EXCLUSION OF DUODENAL PASSAGE

The popularity and preferred usage of this technique could be attributed to its simplicity as it uses minimum number of anastomoses, diversion of bile from the oesophagus is an added advantage. However, its critics mention the altered physiology of duodenal bypass as the main disadvantage leading to bacterial overgrowth and steatorrhea. The simple loop oesophagojejunostomy [Figure - 3A] with a distal jejuojejunostomy achieves the same functional result as a Roux-en-Y oesophagojejunostomy [Figure - 3B].[41] The former is, perhaps, safer as its blood supply is less likely to be jeopardized, but no prospective clinical trial has been performed to compare the two procedures. The Roux-en-Y procedure when used, has the Roux syndrome as its other disadvantage due to functional dysmotility of the Roux limb.[42],[43] Fortunately, dysmotility of the Roux limb is seen in 10-30% cases and severe forms are even less frequent. Pouch procedures like Hunt-Lawrence pouch are used with Roux-en-Y procedure [Figure - 3C] to augment the neogastrium′s reservoir capacity and to slow down the rapid emptying of food in the small gut, as both functions are important.[44],[45] It has been shown that food transit through the pouch follows a linear decreasing function and is significantly slower compared to the exponential passage of oesophagojejunostomy, although both patterns remain still significantly accelerated compared to the physiological ranges of gastric emptying.[16],[46],[47] One must realize that some altered motility occurs after a Hunt-Lawrence pouch reconstruction even in asymptomatic patients, which may assume pathological proportions in symptomatic patients.[48]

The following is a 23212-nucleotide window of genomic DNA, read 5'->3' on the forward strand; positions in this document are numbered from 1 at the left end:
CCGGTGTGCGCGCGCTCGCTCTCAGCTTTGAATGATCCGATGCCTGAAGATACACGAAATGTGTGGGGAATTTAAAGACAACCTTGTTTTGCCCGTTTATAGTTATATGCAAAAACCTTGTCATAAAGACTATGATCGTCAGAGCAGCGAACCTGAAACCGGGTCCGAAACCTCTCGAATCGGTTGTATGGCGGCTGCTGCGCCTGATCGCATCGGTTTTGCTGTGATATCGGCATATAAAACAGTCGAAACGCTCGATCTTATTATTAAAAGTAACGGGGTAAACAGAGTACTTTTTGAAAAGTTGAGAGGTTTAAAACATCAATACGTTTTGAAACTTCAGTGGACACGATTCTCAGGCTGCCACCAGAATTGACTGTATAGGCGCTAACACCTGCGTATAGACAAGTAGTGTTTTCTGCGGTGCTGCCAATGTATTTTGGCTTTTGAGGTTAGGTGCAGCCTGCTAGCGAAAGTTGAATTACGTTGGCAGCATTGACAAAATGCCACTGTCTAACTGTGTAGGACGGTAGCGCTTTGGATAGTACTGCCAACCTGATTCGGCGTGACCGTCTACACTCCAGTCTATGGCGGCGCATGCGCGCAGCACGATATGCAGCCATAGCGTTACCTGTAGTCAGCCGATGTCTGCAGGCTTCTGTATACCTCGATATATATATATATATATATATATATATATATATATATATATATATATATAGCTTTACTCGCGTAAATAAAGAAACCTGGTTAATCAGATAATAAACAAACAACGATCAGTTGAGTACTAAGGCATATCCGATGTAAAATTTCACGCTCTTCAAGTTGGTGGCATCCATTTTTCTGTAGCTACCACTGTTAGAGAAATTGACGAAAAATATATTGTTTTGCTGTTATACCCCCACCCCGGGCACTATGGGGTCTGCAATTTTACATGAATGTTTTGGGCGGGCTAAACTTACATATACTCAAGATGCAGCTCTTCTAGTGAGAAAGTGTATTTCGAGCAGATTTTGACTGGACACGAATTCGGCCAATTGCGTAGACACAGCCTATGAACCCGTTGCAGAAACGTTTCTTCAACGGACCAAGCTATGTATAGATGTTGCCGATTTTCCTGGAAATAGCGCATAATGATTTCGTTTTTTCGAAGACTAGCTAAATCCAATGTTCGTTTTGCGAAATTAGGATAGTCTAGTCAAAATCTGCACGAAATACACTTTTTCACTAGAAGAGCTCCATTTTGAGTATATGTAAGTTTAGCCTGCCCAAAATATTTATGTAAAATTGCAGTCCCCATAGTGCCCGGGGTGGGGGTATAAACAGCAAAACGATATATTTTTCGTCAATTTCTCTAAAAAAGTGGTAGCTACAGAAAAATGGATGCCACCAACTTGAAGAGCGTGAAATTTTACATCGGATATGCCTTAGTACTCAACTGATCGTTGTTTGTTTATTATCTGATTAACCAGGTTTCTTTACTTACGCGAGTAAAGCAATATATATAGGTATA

When the Roux-en-Y pouch procedures were compared with simple Roux-en-Y oesophagojejunostomy, most studies found that patients with pouch reconstruction fared better but significant benefit was not demonstrated in some studies [Table - 1]. However, research workers have recently realized that beneficial effects of pouch become apparent after a considerable period of time and a real assessment of its benefit must be done after a long follow-up.[40],[49],[50] Now pouch formation is being recommended for patients with severe post-gastrectomy symptoms, with no other plausible explanation than non-existent or insufficient gastric reservoir function, in the hope that they may benefit from re-reconstruction with a jejunal pouch.[51]

It must be emphasized that the pouch formation adds more suture lines, time and complexities to an already major operation and chances of leakage are, at least, theoretically increased.[27]